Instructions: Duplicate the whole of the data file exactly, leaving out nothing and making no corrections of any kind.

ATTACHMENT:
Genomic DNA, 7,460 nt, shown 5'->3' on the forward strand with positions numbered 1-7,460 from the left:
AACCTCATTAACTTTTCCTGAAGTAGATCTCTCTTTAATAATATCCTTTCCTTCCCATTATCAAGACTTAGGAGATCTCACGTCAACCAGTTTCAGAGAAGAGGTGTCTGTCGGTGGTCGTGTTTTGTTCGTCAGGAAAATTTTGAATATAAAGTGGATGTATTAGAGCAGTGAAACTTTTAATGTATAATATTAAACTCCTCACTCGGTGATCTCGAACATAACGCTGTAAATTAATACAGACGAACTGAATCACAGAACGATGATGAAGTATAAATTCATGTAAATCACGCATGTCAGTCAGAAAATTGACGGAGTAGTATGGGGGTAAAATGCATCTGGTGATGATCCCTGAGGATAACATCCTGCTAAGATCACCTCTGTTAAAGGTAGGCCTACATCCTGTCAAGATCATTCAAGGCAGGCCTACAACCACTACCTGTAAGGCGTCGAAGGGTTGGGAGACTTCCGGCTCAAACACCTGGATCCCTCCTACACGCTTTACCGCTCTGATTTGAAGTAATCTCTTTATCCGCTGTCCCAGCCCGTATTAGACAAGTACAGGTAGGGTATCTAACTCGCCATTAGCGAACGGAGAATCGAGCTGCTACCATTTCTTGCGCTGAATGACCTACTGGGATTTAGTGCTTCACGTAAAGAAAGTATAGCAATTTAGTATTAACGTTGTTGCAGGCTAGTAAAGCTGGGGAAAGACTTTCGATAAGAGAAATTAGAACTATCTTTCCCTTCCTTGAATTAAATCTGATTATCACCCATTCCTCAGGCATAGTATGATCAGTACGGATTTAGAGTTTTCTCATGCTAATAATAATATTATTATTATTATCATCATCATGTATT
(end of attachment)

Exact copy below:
Genomic DNA, 7,460 nt, shown 5'->3' on the forward strand with positions numbered 1-7,460 from the left:
AACCTCATTAACTTTTCCTGAAGTAGATCTCTCTTTAATAATATCCTTTCCTTCCCATTATCAAGACTTAGGAGATCTCACGTCAACCAGTTTCAGAGAAGAGGTGTCTGTCGGTGGTCGTGTTTTGTTCGTCAGGAAAATTTTGAATATAAAGTGGATGTATTAGAGCAGTGAAACTTTTAATGTATAATATTAAACTCCTCACTCGGTGATCTCGAACATAACGCTGTAAATTAATACAGACGAACTGAATCACAGAACGATGATGAAGTATAAATTCATGTAAATCACGCATGTCAGTCAGAAAATTGACGGAGTAGTATGGGGGTAAAATGCATCTGGTGATGATCCCTGAGGATAACATCCTGCTAAGATCACCTCTGTTAAAGGTAGGCCTACATCCTGTCAAGATCATTCAAGGCAGGCCTACAACCACTACCTGTAAGGCGTCGAAGGGTTGGGAGACTTCCGGCTCAAACACCTGGATCCCTCCTACACGCTTTACCGCTCTGATTTGAAGTAATCTCTTTATCCGCTGTCCCAGCCCGTATTAGACAAGTACAGGTAGGGTATCTAACTCGCCATTAGCGAACGGAGAATCGAGCTGCTACCATTTCTTGCGCTGAATGACCTACTGGGATTTAGTGCTTCACGTAAAGAAAGTATAGCAATTTAGTATTAACGTTGTTGCAGGCTAGTAAAGCTGGGGAAAGACTTTCGATAAGAGAAATTAGAACTATCTTTCCCTTCCTTGAATTAAATCTGATTATCACCCATTCCTCAGGCATAGTATGATCAGTACGGATTTAGAGTTTTCTCATGCTAATAATAATATTATTATTATTATCATCATCATGTATT